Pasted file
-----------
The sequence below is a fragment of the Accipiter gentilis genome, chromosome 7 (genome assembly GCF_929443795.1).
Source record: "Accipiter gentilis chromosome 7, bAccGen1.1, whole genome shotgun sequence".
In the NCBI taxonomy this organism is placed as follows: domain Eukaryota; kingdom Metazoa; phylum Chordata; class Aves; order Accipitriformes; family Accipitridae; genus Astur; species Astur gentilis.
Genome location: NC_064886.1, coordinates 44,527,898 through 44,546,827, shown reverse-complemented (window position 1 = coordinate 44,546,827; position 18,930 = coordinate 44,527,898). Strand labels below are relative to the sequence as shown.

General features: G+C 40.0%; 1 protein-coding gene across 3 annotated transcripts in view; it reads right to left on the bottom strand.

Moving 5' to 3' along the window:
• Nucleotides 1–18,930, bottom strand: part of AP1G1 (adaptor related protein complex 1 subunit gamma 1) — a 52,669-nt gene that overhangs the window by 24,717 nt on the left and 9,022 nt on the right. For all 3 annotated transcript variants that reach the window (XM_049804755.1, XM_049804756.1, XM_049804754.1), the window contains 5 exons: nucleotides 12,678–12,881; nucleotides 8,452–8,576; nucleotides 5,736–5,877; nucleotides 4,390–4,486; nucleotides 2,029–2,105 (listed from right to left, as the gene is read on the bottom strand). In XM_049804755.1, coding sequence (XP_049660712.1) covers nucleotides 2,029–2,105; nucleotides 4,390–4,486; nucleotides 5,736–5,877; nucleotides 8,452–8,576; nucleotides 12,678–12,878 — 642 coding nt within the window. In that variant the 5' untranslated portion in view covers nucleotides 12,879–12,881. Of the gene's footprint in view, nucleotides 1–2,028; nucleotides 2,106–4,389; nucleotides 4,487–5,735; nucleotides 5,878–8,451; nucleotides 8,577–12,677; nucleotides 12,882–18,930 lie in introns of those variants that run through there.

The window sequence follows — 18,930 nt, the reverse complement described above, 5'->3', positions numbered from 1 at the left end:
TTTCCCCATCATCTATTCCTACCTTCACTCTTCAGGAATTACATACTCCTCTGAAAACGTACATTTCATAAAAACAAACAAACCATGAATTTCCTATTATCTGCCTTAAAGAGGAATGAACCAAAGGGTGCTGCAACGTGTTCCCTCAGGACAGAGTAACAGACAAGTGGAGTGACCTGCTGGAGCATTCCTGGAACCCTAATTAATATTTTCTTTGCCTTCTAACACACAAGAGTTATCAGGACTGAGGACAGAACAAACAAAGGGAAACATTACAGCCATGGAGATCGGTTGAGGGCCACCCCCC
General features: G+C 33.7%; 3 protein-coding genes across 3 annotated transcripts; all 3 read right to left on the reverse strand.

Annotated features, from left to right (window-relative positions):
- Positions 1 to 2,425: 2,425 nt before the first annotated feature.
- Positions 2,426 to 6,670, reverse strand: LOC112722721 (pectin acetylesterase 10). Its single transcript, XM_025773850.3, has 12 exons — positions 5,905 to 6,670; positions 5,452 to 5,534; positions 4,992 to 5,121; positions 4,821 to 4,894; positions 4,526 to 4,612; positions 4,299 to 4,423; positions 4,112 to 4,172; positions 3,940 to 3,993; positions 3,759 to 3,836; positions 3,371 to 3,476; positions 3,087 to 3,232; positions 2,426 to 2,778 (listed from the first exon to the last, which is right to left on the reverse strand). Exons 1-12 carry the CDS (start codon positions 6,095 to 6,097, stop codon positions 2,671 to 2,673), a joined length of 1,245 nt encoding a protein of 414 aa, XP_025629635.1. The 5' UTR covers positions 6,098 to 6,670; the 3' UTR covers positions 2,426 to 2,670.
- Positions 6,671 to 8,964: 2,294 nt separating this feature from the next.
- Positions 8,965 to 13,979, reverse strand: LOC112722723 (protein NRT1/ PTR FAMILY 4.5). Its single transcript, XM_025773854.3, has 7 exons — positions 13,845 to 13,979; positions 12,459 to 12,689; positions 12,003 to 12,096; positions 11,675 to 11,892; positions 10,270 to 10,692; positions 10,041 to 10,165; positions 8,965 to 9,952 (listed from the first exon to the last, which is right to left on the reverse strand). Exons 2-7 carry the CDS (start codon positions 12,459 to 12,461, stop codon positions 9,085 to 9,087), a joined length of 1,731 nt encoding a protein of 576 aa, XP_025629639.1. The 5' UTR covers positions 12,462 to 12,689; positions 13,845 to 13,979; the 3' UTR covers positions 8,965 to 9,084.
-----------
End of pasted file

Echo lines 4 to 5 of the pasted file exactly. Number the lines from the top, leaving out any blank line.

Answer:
Genome location: NC_064886.1, coordinates 44,527,898 through 44,546,827, shown reverse-complemented (window position 1 = coordinate 44,546,827; position 18,930 = coordinate 44,527,898). Strand labels below are relative to the sequence as shown.

General features: G+C 40.0%; 1 protein-coding gene across 3 annotated transcripts in view; it reads right to left on the bottom strand.